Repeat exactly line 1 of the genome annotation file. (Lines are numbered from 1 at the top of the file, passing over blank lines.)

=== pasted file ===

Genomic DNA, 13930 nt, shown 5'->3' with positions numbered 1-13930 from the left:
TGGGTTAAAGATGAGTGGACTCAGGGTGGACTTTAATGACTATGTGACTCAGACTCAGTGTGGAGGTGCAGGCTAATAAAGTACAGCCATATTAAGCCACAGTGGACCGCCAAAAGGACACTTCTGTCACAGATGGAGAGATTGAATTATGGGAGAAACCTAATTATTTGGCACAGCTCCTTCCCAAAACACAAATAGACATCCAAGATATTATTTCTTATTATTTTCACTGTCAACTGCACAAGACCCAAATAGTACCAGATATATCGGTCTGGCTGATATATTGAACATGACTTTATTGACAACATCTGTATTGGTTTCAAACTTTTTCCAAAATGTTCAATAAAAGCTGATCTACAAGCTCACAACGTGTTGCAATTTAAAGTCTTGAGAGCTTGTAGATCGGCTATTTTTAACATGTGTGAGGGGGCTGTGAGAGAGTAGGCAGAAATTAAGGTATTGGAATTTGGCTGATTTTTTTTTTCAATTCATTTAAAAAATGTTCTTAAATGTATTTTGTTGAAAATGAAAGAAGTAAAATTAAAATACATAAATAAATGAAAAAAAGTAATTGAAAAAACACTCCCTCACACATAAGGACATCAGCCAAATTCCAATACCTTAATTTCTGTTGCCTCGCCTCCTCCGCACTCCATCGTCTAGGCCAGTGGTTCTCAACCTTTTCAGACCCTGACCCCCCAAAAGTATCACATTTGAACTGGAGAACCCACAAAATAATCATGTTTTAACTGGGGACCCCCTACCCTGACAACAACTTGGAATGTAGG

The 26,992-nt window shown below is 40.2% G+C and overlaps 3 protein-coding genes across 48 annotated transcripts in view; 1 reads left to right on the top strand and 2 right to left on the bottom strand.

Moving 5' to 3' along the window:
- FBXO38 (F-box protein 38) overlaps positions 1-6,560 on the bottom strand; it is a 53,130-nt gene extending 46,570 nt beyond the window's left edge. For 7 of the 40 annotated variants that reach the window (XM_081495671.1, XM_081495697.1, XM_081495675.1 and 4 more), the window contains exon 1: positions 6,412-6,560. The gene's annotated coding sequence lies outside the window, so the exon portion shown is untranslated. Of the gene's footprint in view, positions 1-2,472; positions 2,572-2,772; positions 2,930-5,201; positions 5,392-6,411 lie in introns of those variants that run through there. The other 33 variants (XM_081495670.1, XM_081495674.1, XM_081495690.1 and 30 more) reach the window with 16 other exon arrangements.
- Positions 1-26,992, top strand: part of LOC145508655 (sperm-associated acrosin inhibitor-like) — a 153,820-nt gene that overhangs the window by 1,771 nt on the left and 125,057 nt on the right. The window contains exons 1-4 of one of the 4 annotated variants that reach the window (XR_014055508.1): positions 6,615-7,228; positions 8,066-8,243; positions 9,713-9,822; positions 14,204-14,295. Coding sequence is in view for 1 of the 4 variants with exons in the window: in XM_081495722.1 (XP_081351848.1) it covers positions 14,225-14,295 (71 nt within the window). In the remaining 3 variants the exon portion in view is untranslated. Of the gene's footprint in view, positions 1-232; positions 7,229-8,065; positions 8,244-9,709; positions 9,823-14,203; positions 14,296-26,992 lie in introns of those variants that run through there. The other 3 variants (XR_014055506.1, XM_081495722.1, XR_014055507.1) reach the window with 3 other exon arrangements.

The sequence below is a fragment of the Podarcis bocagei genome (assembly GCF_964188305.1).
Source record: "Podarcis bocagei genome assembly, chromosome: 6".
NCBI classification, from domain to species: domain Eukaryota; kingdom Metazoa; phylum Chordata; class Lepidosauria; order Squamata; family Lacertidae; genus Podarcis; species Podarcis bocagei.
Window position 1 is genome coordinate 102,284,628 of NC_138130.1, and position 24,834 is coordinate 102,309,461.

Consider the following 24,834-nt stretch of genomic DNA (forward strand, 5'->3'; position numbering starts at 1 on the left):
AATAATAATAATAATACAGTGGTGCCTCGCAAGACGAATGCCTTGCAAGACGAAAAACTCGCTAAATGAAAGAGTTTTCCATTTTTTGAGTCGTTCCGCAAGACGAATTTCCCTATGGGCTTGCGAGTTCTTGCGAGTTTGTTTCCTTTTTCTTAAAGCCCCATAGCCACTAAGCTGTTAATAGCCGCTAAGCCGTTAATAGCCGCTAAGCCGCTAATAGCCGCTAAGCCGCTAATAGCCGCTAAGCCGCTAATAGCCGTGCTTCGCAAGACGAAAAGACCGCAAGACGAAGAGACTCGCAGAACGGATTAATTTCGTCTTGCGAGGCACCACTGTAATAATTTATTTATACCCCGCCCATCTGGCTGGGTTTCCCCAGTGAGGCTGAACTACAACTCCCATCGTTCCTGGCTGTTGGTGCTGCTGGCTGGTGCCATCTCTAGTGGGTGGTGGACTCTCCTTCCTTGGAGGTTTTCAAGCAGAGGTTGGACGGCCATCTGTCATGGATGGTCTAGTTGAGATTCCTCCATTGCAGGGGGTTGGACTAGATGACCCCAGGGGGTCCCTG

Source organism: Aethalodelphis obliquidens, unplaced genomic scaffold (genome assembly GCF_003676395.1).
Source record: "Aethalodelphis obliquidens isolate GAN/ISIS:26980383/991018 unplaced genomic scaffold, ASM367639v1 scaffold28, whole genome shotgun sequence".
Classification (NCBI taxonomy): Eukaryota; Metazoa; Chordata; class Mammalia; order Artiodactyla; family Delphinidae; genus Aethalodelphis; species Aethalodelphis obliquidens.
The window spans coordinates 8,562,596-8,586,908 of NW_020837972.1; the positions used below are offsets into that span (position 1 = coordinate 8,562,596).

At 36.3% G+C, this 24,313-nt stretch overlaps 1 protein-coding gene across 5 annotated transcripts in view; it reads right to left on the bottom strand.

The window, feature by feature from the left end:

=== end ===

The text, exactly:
Genomic DNA, 13930 nt, shown 5'->3' with positions numbered 1-13930 from the left: